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A Woman Walking Alone

In the wake of the murder of Sarah Everard it’s natural that we’re having conversations about the dangers women face. There’s an outpouring of women’s stories of the violence and harassment they experience and the fears they have for their own safety, especially when out alone at night. These stories upset and anger me – no woman should have to put up with this shit. But at the same time I feel uneasy when it’s assumed that these experiences are universal, that this is the way life is for all women, because my own experience is not like this. I have never experienced harassment beyond an occasional wolf-whistle and I love walking alone at night, in both urban and rural places.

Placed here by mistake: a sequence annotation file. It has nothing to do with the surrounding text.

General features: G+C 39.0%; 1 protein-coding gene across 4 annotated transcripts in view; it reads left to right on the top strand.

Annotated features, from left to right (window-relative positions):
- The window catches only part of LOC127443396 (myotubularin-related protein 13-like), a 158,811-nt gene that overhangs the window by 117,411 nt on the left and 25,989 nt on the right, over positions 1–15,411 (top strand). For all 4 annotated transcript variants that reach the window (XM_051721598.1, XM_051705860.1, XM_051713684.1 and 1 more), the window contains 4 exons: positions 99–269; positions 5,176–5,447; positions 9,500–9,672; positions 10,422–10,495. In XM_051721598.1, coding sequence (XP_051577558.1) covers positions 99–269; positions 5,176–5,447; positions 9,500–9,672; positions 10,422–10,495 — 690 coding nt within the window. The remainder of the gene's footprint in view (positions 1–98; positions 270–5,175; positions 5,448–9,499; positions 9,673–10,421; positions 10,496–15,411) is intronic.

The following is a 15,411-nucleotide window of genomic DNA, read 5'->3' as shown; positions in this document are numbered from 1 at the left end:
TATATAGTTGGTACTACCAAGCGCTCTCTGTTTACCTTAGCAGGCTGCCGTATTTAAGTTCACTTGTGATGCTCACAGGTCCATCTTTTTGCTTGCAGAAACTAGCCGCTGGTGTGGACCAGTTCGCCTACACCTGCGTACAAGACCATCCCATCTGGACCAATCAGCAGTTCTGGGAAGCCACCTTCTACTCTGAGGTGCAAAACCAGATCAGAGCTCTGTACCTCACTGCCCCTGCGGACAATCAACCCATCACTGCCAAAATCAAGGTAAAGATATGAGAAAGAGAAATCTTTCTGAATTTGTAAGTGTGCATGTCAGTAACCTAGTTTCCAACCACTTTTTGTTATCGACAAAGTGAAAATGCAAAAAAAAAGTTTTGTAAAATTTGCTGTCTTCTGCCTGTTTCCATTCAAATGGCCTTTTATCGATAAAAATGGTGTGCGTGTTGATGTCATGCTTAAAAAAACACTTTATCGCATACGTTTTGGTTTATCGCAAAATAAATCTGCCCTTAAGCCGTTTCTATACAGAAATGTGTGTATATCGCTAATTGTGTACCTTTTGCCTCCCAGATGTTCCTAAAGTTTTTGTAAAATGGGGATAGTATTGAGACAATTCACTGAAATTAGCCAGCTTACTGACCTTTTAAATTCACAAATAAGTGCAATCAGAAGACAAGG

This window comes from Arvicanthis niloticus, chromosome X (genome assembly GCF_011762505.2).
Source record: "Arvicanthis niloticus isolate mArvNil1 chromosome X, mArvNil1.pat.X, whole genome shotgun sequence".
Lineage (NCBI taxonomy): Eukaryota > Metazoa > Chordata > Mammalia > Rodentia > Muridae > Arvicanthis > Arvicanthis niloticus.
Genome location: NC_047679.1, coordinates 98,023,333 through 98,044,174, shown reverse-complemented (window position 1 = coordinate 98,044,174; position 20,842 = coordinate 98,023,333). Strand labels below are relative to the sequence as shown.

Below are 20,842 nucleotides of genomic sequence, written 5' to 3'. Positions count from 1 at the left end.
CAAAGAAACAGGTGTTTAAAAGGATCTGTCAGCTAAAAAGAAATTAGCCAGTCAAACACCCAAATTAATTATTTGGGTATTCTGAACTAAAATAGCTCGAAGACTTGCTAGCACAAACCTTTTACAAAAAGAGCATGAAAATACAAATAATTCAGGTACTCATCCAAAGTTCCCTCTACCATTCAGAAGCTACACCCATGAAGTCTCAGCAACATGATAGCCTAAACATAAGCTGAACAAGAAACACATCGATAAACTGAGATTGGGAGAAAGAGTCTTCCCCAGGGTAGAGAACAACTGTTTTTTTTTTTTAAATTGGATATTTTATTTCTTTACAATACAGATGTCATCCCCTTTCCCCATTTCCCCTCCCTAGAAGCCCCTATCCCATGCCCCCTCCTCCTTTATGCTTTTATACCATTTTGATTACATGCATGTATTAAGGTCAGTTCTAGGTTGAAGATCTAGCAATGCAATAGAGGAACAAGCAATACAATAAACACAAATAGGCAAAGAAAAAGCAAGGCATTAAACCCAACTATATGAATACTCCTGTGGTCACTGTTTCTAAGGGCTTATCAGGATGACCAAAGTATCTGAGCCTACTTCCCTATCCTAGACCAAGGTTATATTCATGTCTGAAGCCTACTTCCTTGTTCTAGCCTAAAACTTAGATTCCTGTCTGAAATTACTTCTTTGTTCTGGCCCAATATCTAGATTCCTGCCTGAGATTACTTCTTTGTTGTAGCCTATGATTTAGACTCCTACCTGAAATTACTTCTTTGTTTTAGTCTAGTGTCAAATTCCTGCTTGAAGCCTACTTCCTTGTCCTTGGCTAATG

I am someone who needs time alone on a regular basis. I need this for my creative work, but also for my happiness and sanity. Like Virgina Woolf, I need a room of my own in which to think, write and compose without disturbance, but I also need outdoor spaces in which to be alone. I need to lose myself in woods, to wander streets while mulling on ideas, to visit meadows, gardens and cemeteries on moonlit nights and say “hello” to the moon above me. My imagination needs the freedom to run wild in outdoor as well as indoor spaces and I won’t sacrifice that for anything.

I’m not writing this to deny or downplay the experiences of other women, but just to call into question the narrative of universality that’s being told – the idea that all women experience regular harassment or worse and live in fear of violence – and to ask, am I the only one who doesn’t? Are there any other women like me out there?